CAF firmly supports the JR appeals standard. We do not advocate for the introduction of anything novel like JR+ or any untested additions into the JR appeals standard. This is a backdoor way of watering down the DMU’s ability to do its job.

Digital markets operate the same way other markets do. Testing an entirely new process is likely to result in confusion and unintended consequences. The CMA is globally renowned for its due diligence. For this regime to work well, the DMU must be empowered as an expert arm to deal with digital monopolies while allowing them to use the tried and tested systems of the CMA.

In line with its aims, we want the Bill to focus on companies with a significant negative impact on the market. By narrowing the definition of what qualifies a firm as having ‘Strategic Market Status’ to include more qualitative measures, such as where there is vertical integration and a firm has the potential to exploit their position to the detriment of others, the Digital Markets Unit (DMU) will be empowered to rigorously focus on the few firms causing the most problems. While we whole-heartly support the Bill as written, we believe that by making the text even more precise this will give businesses and the wider digital market the confidence over the intended aims of the Bill, signalling even more strongly that the UK is the place for tech business and innovation.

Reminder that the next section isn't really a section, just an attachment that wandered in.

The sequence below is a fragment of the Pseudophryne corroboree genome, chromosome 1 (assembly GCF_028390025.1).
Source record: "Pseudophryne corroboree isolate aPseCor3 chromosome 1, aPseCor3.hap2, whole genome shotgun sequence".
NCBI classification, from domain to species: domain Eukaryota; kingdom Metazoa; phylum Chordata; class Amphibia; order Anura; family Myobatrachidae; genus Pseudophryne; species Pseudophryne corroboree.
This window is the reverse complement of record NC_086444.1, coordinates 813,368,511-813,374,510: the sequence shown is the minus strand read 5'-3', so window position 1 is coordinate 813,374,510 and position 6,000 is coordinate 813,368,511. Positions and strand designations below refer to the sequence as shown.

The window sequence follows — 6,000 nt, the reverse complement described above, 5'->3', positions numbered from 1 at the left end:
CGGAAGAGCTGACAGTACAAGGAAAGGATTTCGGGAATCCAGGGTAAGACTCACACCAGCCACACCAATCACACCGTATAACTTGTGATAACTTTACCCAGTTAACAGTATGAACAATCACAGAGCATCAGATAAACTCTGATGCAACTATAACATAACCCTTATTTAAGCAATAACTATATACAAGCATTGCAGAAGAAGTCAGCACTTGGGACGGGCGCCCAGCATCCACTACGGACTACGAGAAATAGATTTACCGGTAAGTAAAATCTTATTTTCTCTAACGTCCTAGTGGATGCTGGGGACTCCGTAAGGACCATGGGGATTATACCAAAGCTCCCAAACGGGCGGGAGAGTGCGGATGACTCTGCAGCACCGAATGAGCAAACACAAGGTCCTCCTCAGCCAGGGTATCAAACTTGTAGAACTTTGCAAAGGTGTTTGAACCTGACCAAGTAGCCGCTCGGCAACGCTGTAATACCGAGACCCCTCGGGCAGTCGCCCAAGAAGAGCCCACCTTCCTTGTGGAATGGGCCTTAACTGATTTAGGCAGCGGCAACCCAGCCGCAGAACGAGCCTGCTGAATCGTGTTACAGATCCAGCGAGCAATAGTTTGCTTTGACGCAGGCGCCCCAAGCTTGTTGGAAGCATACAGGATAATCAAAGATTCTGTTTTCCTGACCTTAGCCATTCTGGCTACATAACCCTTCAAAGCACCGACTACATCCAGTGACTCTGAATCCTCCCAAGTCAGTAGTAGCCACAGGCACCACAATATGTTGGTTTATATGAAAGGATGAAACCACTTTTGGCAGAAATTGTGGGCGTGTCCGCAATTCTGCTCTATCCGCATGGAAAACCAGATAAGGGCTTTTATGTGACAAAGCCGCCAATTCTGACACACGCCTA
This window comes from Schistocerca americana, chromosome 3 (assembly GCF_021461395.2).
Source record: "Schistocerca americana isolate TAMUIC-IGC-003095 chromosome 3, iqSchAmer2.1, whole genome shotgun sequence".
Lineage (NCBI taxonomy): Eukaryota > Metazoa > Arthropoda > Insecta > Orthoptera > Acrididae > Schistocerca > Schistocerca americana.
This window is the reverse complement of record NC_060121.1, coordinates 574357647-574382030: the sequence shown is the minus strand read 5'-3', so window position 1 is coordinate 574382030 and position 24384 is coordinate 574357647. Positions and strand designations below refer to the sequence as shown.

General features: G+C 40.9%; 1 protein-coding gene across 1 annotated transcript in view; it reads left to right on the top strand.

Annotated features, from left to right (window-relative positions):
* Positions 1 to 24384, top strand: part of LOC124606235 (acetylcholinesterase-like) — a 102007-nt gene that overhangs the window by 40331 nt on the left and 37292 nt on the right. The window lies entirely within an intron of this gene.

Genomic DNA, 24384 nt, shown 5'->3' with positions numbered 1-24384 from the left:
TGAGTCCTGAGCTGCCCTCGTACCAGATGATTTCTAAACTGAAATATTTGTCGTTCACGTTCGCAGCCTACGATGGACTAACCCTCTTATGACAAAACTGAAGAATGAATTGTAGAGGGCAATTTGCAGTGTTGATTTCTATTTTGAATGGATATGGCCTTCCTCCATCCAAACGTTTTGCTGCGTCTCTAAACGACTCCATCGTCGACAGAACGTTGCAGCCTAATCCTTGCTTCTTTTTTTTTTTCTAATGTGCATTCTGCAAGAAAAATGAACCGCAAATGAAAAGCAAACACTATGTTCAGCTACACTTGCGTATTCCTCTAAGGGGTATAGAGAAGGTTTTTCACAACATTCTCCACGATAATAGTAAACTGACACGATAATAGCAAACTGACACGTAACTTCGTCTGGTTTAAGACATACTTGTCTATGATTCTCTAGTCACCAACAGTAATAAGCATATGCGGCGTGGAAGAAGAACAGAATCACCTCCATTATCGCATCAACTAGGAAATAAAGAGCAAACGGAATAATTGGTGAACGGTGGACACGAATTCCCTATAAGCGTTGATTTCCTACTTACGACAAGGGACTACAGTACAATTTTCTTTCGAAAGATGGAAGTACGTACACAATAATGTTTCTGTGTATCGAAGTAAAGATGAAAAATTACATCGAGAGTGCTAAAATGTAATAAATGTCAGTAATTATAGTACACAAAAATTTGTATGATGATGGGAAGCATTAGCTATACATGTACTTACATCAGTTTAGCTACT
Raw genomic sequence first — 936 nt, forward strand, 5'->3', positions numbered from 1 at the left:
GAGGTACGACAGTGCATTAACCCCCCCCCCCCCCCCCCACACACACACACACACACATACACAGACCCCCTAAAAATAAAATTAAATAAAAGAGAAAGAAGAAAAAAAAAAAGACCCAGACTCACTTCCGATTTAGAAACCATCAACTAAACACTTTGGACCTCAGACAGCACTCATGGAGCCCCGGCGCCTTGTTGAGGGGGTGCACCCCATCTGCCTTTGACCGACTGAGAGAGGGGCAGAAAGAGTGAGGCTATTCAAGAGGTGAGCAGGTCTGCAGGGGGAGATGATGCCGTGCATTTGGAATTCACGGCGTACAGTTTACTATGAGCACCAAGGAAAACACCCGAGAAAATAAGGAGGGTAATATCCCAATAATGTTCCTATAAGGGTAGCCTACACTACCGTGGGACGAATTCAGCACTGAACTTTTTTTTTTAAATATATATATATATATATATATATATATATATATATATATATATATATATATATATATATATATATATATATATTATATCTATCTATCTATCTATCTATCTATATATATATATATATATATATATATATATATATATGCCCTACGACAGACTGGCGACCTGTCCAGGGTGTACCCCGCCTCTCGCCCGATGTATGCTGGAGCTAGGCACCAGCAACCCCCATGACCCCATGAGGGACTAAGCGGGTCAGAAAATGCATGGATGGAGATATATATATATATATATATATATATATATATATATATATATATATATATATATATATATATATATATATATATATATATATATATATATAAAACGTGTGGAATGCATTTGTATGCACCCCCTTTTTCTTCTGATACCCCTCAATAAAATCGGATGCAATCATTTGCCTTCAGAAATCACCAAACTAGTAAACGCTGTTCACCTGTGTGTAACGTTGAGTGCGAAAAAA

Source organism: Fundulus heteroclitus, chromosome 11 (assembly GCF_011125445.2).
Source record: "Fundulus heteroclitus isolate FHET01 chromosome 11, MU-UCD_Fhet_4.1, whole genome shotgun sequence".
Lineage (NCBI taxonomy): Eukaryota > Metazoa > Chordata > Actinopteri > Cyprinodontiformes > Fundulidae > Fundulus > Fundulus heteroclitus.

Consultation rights should be equal. In the current drafting of the Bill, those companies designated with ‘Strategic Market Status’ (SMS) by the DMU are given more consultation and transparency rights than challenger companies. Non-SMS companies that are the most directly affected should have equal consultation rights to the SMS firms.

We want every app developer to have an equal opportunity to innovate and engage with their customers, free from arbitrary policies, unfair transaction fees, or monopolistic control by app store owners. The behaviour of Apple and Google not only restrict competition and freedoms but also have forced some developers out of business when they do not play by the gatekeepers’ rigid rules.

There is an urgent need to ensure this Bill is passed swiftly and is protected from undue influence from Apple, Google, and their allies.

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Case Studies

New and innovative applications are under constant threat from the monopolistic practices of Google and Apple.